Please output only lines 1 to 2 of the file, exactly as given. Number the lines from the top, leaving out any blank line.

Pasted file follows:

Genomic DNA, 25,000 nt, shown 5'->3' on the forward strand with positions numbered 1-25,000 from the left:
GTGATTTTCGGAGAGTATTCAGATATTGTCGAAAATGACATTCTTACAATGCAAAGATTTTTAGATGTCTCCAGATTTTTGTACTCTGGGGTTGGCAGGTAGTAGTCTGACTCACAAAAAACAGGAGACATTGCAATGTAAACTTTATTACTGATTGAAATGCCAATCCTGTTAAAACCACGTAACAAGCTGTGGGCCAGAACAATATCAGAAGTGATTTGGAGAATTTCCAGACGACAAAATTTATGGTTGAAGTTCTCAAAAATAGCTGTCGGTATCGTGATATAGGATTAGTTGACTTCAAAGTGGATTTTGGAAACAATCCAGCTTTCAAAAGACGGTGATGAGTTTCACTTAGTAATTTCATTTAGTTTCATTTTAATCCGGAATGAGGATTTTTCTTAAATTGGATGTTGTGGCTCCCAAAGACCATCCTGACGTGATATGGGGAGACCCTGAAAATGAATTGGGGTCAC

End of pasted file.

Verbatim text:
Genomic DNA, 25,000 nt, shown 5'->3' on the forward strand with positions numbered 1-25,000 from the left:
GTGATTTTCGGAGAGTATTCAGATATTGTCGAAAATGACATTCTTACAATGCAAAGATTTTTAGATGTCTCCAGATTTTTGTACTCTGGGGTTGGCAGGTAGTAGTCTGACTCACAAAAAACAGGAGACATTGCAATGTAAACTTTATTACTGATTGAAATGCCAATCCTGTTAAAACCACGTAACAAGCTGTGGGCCAGAACAATATCAGAAGTGATTTGGAGAATTTCCAGACGACAAAATTTATGGTTGAAGTTCTCAAAAATAGCTGTCGGTATCGTGATATAGGATTAGTTGACTTCAAAGTGGATTTTGGAAACAATCCAGCTTTCAAAAGACGGTGATGAGTTTCACTTAGTAATTTCATTTAGTTTCATTTTAATCCGGAATGAGGATTTTTCTTAAATTGGATGTTGTGGCTCCCAAAGACCATCCTGACGTGATATGGGGAGACCCTGAAAATGAATTGGGGTCAC